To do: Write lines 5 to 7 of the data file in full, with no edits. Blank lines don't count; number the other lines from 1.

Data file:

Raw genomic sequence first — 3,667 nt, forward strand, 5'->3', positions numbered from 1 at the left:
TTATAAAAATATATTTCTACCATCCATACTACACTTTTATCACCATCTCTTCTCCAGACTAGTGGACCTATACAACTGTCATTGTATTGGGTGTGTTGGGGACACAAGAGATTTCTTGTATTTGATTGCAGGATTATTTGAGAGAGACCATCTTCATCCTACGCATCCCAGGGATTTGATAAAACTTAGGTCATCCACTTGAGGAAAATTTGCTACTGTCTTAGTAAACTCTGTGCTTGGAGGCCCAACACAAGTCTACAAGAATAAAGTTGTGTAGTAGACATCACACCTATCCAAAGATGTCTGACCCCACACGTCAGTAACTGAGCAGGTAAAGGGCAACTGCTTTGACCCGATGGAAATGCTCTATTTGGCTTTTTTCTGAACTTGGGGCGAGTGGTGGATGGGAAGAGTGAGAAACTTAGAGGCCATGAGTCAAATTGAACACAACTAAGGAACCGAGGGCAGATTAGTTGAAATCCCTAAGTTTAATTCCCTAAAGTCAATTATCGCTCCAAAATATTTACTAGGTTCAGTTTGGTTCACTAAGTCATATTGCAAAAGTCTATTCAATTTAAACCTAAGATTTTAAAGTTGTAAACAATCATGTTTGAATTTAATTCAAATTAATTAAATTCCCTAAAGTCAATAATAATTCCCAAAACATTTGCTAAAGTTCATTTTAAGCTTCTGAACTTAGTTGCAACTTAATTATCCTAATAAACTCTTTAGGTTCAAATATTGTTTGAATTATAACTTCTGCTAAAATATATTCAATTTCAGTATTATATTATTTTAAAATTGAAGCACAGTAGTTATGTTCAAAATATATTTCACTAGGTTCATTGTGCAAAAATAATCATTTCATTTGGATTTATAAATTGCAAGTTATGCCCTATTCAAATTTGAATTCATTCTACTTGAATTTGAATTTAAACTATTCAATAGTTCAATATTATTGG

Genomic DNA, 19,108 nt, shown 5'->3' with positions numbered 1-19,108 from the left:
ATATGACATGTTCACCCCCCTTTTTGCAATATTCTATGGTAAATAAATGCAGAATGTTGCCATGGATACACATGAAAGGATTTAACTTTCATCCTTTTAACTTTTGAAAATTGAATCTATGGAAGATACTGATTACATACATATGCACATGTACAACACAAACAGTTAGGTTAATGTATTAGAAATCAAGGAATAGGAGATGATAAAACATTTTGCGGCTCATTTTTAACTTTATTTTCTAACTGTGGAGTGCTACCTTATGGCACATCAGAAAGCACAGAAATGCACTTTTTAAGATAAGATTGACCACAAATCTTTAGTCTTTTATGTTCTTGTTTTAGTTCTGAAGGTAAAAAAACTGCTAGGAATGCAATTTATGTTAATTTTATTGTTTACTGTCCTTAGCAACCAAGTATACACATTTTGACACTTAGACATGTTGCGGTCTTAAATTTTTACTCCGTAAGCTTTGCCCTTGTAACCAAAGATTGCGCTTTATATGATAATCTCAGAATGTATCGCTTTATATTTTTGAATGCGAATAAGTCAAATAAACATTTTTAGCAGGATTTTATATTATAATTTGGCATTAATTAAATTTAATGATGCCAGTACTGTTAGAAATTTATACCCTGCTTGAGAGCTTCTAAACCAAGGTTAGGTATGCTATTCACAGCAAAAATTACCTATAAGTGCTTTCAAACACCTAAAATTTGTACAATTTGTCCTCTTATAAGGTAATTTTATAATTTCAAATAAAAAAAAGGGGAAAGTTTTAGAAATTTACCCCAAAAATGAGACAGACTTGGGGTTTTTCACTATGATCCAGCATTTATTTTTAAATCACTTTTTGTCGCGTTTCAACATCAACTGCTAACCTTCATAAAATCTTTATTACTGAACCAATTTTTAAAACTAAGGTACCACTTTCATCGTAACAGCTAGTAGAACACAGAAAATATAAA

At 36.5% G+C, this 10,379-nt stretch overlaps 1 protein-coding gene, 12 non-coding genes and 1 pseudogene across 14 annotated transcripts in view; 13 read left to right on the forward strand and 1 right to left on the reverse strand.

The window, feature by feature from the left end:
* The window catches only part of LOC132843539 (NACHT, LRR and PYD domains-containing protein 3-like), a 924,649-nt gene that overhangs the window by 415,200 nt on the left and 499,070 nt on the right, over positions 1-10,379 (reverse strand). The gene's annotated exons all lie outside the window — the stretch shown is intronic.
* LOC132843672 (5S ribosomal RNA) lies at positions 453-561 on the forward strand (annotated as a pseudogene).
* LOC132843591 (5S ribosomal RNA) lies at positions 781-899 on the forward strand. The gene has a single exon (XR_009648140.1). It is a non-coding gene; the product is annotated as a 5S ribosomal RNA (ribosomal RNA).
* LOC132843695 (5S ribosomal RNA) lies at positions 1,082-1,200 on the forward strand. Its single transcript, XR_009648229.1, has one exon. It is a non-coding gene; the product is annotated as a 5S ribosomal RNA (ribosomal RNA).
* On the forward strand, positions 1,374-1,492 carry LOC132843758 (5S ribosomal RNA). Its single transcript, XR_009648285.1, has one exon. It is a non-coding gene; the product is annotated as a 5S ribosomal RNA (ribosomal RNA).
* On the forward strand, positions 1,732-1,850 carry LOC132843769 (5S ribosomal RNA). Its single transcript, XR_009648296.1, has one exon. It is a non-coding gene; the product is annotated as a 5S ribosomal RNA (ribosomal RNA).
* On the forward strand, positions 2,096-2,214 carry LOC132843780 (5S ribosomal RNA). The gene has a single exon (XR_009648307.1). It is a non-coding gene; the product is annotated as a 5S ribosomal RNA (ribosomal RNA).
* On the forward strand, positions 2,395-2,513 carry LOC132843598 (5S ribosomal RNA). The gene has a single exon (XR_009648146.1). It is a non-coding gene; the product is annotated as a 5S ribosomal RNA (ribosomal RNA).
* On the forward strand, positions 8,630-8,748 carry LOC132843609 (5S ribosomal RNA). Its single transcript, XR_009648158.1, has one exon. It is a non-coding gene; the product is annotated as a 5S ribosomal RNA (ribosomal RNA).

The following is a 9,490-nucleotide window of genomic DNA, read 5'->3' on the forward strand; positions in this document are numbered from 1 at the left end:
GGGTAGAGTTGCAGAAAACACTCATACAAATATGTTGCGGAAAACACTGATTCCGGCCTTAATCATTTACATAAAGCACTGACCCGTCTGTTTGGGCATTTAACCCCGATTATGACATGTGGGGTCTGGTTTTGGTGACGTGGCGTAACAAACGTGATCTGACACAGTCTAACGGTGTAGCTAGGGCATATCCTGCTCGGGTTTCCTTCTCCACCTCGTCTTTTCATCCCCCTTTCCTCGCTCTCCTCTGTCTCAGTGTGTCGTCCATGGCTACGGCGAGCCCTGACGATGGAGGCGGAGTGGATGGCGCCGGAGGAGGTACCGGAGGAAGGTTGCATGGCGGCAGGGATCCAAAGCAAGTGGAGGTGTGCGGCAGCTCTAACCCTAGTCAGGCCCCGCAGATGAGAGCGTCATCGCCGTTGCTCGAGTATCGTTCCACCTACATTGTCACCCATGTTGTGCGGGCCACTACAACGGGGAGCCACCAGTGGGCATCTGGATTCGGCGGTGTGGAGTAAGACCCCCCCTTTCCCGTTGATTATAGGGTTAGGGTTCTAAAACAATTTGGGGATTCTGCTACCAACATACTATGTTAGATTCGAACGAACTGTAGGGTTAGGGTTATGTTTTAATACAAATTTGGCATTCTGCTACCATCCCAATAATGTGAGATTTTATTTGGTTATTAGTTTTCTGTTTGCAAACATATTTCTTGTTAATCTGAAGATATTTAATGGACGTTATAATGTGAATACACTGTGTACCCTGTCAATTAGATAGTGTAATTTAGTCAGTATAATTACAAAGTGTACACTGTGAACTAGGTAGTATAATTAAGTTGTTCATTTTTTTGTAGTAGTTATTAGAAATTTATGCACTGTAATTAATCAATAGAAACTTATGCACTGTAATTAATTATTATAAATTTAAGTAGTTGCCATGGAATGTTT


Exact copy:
At 36.5% G+C, this 10,379-nt stretch overlaps 1 protein-coding gene, 12 non-coding genes and 1 pseudogene across 14 annotated transcripts in view; 13 read left to right on the forward strand and 1 right to left on the reverse strand.

The window, feature by feature from the left end:
* The window catches only part of LOC132843539 (NACHT, LRR and PYD domains-containing protein 3-like), a 924,649-nt gene that overhangs the window by 415,200 nt on the left and 499,070 nt on the right, over positions 1-10,379 (reverse strand). The gene's annotated exons all lie outside the window — the stretch shown is intronic.